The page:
By the height of the Cold War, government agents were plotting with the mafia to kill Fidel Castro, dropping hallucinogenic drugs into the drinks of unsuspecting Americans at random bars, and debating the possibility of launching fake terrorist attacks on Americans in the United States. Public officials denied potentially lifesaving treatment to African-American men in medical experiments, sold arms to terrorists in return for American hostages, and faked documents to frame past presidents for crimes they had not committed.

Given the U.S. government's commitment to openness and democracy, light was eventually cast into the dark corners of the secret state. In 1975 and 1976, the special Senate investigating committee chaired by Sen. Frank Church of Idaho, known as the Church Committee, exposed and documented crimes and abuses by the CIA and FBI. For many Americans, the most popular and most distressing revelations involved the CIA program of drug-testing and mind-control experiments known as MKULTRA. The news of these experiments inspired generations of psychotics to wonder whether the voices in their heads really came from CIA headquarters.

The Church committee spurred a series of congressional and journalistic investigations of other secret government conspiracies. Many Americans were now ready to believe their government could be involved in nefarious plots. Church and his successors had hoped to restore faith in government by revealing its mistakes, but instead they helped accelerate Americans' post-Vietnam spiral into apathy and cynicism.

By the 1990s, conspiracy theories about the government transcended race and ideology. Suspicions about long-hidden government plots appealed to black separatists and white supremacists, to left-wing activists and right-wing militias, to anarchists and neofascists. Conspiracism bent the political spectrum and fused its extremes into an endless circle of paranoia.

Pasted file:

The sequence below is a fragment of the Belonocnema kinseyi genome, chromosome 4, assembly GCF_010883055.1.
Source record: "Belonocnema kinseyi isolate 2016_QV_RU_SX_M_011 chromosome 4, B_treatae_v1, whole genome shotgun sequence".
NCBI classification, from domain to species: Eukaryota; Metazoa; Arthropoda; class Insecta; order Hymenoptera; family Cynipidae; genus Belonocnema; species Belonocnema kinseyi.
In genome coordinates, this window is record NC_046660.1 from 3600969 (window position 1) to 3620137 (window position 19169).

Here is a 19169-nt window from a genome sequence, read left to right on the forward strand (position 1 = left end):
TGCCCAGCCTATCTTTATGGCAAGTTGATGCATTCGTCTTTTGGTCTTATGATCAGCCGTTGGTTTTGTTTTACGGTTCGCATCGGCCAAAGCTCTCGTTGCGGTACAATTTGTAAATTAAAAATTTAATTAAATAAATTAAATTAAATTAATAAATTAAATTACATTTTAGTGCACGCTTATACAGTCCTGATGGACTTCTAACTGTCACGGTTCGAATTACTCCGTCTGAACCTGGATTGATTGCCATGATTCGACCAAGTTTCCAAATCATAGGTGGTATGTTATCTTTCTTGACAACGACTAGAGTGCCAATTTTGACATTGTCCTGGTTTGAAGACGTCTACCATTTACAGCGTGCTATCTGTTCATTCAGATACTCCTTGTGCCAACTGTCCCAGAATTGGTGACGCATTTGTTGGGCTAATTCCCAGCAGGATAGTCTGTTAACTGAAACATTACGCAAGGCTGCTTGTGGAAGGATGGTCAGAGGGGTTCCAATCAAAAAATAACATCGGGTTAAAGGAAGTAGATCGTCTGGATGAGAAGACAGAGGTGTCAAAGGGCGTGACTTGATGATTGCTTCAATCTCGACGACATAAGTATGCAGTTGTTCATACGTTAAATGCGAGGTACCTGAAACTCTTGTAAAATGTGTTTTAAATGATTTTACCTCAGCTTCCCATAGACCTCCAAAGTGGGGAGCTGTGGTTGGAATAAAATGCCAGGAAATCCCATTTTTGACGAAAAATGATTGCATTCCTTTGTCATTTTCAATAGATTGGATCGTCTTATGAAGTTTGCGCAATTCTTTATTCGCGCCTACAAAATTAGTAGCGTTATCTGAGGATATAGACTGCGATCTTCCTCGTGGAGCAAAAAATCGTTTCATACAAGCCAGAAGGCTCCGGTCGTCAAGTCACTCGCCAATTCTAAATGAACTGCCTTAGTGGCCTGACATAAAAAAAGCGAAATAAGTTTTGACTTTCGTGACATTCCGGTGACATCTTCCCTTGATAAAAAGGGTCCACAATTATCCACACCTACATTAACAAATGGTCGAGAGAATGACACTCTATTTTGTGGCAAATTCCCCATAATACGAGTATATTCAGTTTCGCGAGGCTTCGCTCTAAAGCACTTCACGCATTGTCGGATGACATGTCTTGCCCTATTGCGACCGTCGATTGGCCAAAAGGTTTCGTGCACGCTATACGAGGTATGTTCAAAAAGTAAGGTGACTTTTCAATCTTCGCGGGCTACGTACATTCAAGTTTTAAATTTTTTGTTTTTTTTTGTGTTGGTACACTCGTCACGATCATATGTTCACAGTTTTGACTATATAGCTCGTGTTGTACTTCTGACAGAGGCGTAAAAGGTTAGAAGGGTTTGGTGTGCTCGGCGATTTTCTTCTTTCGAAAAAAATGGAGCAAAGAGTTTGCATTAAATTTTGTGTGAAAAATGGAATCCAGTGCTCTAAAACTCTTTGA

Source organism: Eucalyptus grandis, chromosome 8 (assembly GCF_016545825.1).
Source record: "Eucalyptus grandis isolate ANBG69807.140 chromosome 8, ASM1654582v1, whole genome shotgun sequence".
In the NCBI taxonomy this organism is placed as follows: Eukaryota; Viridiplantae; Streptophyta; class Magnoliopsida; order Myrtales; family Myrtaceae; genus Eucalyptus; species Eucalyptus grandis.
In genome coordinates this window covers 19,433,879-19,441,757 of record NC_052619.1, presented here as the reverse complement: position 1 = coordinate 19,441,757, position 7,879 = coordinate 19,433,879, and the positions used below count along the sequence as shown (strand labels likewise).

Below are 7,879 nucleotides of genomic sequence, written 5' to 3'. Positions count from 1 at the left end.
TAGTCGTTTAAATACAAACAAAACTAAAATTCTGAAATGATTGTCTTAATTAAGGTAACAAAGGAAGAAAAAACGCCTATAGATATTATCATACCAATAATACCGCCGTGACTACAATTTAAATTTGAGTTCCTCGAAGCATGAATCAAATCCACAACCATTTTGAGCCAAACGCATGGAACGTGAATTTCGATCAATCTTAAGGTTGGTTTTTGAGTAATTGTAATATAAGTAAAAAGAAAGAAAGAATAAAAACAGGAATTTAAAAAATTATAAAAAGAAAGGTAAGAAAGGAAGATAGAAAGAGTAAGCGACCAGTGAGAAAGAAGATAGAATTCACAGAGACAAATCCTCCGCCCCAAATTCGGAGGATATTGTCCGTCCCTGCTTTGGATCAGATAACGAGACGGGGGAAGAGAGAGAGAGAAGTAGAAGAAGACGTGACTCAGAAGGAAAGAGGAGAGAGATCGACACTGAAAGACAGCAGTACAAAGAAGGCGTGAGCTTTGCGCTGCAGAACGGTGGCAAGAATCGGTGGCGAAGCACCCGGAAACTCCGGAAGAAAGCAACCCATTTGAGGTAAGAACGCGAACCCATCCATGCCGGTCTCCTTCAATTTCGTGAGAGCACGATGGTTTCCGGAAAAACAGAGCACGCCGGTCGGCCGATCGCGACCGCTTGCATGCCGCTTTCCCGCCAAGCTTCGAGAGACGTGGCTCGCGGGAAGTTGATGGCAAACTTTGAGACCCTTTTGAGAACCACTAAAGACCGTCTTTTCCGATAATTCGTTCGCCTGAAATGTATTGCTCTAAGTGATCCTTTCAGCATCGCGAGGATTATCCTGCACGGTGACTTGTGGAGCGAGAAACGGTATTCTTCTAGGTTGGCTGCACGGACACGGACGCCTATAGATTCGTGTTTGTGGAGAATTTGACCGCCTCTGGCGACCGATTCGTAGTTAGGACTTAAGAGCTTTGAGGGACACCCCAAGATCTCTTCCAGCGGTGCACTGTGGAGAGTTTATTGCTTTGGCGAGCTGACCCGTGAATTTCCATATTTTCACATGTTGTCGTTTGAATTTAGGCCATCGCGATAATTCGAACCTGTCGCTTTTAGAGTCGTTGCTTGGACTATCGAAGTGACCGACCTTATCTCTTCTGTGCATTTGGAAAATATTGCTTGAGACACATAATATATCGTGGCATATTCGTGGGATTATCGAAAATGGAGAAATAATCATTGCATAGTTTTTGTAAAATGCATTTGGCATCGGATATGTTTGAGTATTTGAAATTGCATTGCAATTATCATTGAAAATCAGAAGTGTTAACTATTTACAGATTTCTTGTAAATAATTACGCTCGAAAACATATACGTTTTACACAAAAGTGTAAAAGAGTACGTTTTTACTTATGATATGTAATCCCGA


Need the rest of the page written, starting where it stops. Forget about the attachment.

The Internet allowed conspiracy theorists to find and link to one another's ramblings, giving hope to those who believed, in the words of The X-Files, that "the truth is out there." To spread their theories, skeptics in the early 20th century needed to crank hand-operated printing presses and, in one famous case, fling their tracts from the windows of tall buildings. But by the late 20th century, anyone with a computer could potentially address an audience of millions.

As the 20th century neared its end, the anti-government skeptics infused their theories with a millennial sense of urgency. "The wolf," said popular conspiracy writer Milton William Cooper, "is at the door." The X-Files' many devoted fans agreed with one character's assessment of the federal government in the show's fifth season: "No matter how paranoid you are," she explained, "you're not paranoid enough." No one could say that about Jared Loughner, cluttered with a toxic jumble of left- and right-wing conspiracy theories, his sources ranging from Marx to Hitler to heavy metal.

In fact, Arizona has, by some measures, become a ground zero for anti-government conspiracy theories. Loughner lived in a politically polarized state in which the federal government's policies, from health care to immigration, were excoriated by mainstream politicians as evidence of a tyrannical plot against liberty. And these theories took root beyond Arizona's borders. Throughout the United States, conspiracists rage against the alleged subversion of their country by "un-American" forces that reside in the U.S. government itself.

Conspiracy theories may seem to thrive on the margins of American politics: When historian Richard Hofstadter diagnosed a "paranoid style" in American politics in the 1960s, these views were easily characterized as fringe. But they become central when they gain powerful sponsors in the media and politics who inject their paranoid theories into the body politic. These conspiracy theories can be ridiculed in pop culture, but they will eventually lash out against reality -- as they tragically did last Saturday.